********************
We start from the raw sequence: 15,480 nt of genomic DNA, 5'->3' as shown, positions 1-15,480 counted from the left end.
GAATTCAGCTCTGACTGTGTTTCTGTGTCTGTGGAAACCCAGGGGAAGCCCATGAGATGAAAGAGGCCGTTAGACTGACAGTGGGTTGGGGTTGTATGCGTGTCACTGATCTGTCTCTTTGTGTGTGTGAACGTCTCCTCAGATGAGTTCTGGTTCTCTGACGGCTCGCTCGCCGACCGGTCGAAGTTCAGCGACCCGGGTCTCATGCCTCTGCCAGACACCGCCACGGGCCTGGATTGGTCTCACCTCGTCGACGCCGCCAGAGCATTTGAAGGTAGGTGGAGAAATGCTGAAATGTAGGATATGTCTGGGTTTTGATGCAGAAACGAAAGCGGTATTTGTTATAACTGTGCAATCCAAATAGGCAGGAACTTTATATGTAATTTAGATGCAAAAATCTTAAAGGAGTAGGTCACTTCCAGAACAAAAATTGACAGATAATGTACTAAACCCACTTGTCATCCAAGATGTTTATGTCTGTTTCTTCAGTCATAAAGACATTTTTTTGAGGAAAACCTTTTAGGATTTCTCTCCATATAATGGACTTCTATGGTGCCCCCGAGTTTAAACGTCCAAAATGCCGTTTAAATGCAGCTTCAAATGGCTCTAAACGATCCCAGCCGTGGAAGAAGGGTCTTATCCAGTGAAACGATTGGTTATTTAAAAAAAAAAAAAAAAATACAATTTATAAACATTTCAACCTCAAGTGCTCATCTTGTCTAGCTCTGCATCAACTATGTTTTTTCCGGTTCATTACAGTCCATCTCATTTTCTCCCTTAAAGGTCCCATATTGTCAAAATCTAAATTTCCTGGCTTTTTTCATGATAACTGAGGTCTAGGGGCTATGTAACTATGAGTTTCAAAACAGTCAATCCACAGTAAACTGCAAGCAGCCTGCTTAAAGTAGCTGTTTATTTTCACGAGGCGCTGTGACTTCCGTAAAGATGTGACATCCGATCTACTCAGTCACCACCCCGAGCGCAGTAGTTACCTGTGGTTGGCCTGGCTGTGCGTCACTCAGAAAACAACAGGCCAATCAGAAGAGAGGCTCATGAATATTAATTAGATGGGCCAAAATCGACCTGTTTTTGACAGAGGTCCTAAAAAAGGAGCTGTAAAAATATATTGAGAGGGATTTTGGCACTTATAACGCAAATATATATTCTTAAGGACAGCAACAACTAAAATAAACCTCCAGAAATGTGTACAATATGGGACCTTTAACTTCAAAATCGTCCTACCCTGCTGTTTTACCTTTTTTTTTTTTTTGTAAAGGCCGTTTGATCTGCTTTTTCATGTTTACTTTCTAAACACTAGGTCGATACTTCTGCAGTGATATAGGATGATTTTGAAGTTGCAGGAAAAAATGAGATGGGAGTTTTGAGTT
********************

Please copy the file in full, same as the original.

We start from the raw sequence: 15,480 nt of genomic DNA, 5'->3' as shown, positions 1-15,480 counted from the left end.
GAATTCAGCTCTGACTGTGTTTCTGTGTCTGTGGAAACCCAGGGGAAGCCCATGAGATGAAAGAGGCCGTTAGACTGACAGTGGGTTGGGGTTGTATGCGTGTCACTGATCTGTCTCTTTGTGTGTGTGAACGTCTCCTCAGATGAGTTCTGGTTCTCTGACGGCTCGCTCGCCGACCGGTCGAAGTTCAGCGACCCGGGTCTCATGCCTCTGCCAGACACCGCCACGGGCCTGGATTGGTCTCACCTCGTCGACGCCGCCAGAGCATTTGAAGGTAGGTGGAGAAATGCTGAAATGTAGGATATGTCTGGGTTTTGATGCAGAAACGAAAGCGGTATTTGTTATAACTGTGCAATCCAAATAGGCAGGAACTTTATATGTAATTTAGATGCAAAAATCTTAAAGGAGTAGGTCACTTCCAGAACAAAAATTGACAGATAATGTACTAAACCCACTTGTCATCCAAGATGTTTATGTCTGTTTCTTCAGTCATAAAGACATTTTTTTGAGGAAAACCTTTTAGGATTTCTCTCCATATAATGGACTTCTATGGTGCCCCCGAGTTTAAACGTCCAAAATGCCGTTTAAATGCAGCTTCAAATGGCTCTAAACGATCCCAGCCGTGGAAGAAGGGTCTTATCCAGTGAAACGATTGGTTATTTAAAAAAAAAAAAAAAAATACAATTTATAAACATTTCAACCTCAAGTGCTCATCTTGTCTAGCTCTGCATCAACTATGTTTTTTCCGGTTCATTACAGTCCATCTCATTTTCTCCCTTAAAGGTCCCATATTGTCAAAATCTAAATTTCCTGGCTTTTTTCATGATAACTGAGGTCTAGGGGCTATGTAACTATGAGTTTCAAAACAGTCAATCCACAGTAAACTGCAAGCAGCCTGCTTAAAGTAGCTGTTTATTTTCACGAGGCGCTGTGACTTCCGTAAAGATGTGACATCCGATCTACTCAGTCACCACCCCGAGCGCAGTAGTTACCTGTGGTTGGCCTGGCTGTGCGTCACTCAGAAAACAACAGGCCAATCAGAAGAGAGGCTCATGAATATTAATTAGATGGGCCAAAATCGACCTGTTTTTGACAGAGGTCCTAAAAAAGGAGCTGTAAAAATATATTGAGAGGGATTTTGGCACTTATAACGCAAATATATATTCTTAAGGACAGCAACAACTAAAATAAACCTCCAGAAATGTGTACAATATGGGACCTTTAACTTCAAAATCGTCCTACCCTGCTGTTTTACCTTTTTTTTTTTTTTGTAAAGGCCGTTTGATCTGCTTTTTCATGTTTACTTTCTAAACACTAGGTCGATACTTCTGCAGTGATATAGGATGATTTTGAAGTTGCAGGAAAAAATGAGATGGGAGTTTTGAGTT